BB Stock Rose 3% in November – Is it a Buy Today?

Blackberry stock remains battered and bruised, but momentum is building and revenue is ramping up, giving us a glimpse of what’s to come.

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Believe it or not, Blackberry Ltd. (TSX:BB) stock is still around. And it’s still trying to ramp up in two of the most promising areas of the tech industry – cybersecurity and machine-to-machine connectivity.

So, what happened in November, and is Blackberry stock a buy today?

Marketing blitz as Blackberry aims to raise awareness with investors

As you know, Blackberry used to be the proud developer and manufacturer of the most popular hand-held phone. This was its business. It was a business that provided the company and its shareholders with great riches. Until the handheld phone business shifted, and Blackberry didn’t. A misstep, followed by a transformation led to the creation of the Blackberry of today – focused on two industries that are experiencing strong secular growth tailwinds.

As it sits today, I think investors are skeptical of Blackberry. But beneath the misconceptions and skepticism, there’s a really exciting story. In November, Blackberry’s management was really active in telling this story. Conferences at some of the biggest banks and investment houses have given Blackberry a good venue to do this.

Growth rates are rising as Blackberry’s promise is beginning to be realized. For example, in the automotive technology industry, revenue grew 23% in the first half of fiscal 2023. Also, Blackberry is guiding for a compound annual growth rate (CAGR) of 20% for the next five years.

The momentum is building

So one of the more exciting industries that Blackberry is focusing on is the automotive technology industry. This industry is working on automating the car, and it’s a fast-growing one. In fact, it’s estimated that this global industry will grow from $19 billion in 2021 to $57 billion by 2025. This technology is what’s responsible for a lot of the new and amazing functions in our cars today. For example, sensors, driver-assistance systems, and safety systems. Ultimately, connected cars are the future.

It’s important at this point to highlight the position that Blackberry has in this industry. Simply put, Blackberry’s leadership in this global industry is leaps and bounds ahead. For example, Blackberry’s software is in all 10 of the largest auto manufacturers. This means companies such as Volkswagon, Toyota, Honda, and General Motors. Also, Blackberry’s software is in 24 of the 25 largest electric vehicle manufacturers.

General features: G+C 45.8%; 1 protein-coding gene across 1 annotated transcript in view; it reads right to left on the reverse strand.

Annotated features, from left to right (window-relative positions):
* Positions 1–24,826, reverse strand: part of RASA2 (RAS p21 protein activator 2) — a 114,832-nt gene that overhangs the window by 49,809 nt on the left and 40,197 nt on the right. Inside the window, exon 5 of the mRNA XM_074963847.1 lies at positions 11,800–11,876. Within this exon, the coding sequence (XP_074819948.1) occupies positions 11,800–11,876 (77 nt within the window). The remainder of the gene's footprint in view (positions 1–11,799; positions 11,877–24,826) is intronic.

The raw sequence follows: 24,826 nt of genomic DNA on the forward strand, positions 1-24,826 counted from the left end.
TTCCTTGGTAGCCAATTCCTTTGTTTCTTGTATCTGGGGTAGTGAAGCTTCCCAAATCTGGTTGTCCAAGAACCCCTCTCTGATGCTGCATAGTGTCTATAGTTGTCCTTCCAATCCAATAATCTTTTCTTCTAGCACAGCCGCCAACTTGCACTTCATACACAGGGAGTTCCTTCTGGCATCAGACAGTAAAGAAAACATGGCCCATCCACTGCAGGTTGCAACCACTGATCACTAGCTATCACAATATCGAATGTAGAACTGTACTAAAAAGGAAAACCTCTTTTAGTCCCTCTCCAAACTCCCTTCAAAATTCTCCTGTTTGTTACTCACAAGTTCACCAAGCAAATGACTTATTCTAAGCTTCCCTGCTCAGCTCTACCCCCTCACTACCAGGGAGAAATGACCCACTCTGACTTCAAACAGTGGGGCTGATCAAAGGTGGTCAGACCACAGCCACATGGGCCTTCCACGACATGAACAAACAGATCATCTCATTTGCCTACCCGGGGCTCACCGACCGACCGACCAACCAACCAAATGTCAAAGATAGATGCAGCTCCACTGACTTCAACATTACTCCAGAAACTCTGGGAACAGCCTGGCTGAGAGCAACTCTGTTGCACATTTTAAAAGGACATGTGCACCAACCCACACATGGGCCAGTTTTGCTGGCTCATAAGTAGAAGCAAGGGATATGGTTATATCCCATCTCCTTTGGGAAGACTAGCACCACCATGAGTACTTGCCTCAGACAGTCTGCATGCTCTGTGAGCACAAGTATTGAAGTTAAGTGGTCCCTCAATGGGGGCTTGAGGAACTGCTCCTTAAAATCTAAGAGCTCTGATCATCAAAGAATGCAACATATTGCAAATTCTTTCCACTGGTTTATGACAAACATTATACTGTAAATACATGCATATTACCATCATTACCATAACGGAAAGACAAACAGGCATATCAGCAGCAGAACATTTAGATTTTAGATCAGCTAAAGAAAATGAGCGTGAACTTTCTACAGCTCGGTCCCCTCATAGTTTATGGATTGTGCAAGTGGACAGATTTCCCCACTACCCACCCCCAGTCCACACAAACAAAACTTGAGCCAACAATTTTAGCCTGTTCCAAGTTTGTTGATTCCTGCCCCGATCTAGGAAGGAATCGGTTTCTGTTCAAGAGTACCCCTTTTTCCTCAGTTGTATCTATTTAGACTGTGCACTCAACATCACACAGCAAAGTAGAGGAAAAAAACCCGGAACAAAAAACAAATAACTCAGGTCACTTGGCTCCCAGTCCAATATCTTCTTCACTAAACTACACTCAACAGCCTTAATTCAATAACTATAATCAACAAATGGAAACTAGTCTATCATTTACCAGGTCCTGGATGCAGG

This just goes to highlight Blackberry’s presence and excellence in the auto connectivity business. In fact, in the first half of this year, Blackberry received more dollar design wins than ever. This business is being driven by the secular trend towards the digitization of the car. It’s a powerful trend that is clearly only accelerating.

BB stock remains stuck below $7

November was a quiet month for Blackberry’s stock. I mean, a 3% rise is really nothing to write home about. But this follows a disastrous performance in September and October. And I think it signals that Blackberry stock may have finally bottomed. As far as the company and the business go, the right things have been happening. This supports my idea that the stock has bottomed. It also supports the idea that Blackberry is a buy.

Blackberry’s latest quarters are also an indication of good things ahead. The company has beat expectations in all of its last four quarters, which shows that sentiment is too negative. Also, the machine-to-machine connectivity (internet of things) segment is finally posting the strong results we always knew it could. For example, in Blackberry’s latest quarter, revenue in this segment increased 28%. Right now, this segment accounts for 30% of total revenue. Moreover, the cybersecurity segment is seeing momentum in its pipeline.

In closing, BB stock on the TSX is supported by low debt levels and a business that’s finally gaining momentum.  I think that November’s paltry 3% gain is just a little glimpse of what’s to come in future months.

This article represents the opinion of the writer, who may disagree with the “official” recommendation position of a Motley Fool premium service or advisor. We’re Motley! Questioning an investing thesis — even one of our own — helps us all think critically about investing and make decisions that help us become smarter, happier, and richer, so we sometimes publish articles that may not be in line with recommendations, rankings or other content.

Fool contributor Karen Thomas has a position in Blackberry Ltd.. The Motley Fool has no position in any of the stocks mentioned. The Motley Fool has a disclosure policy.

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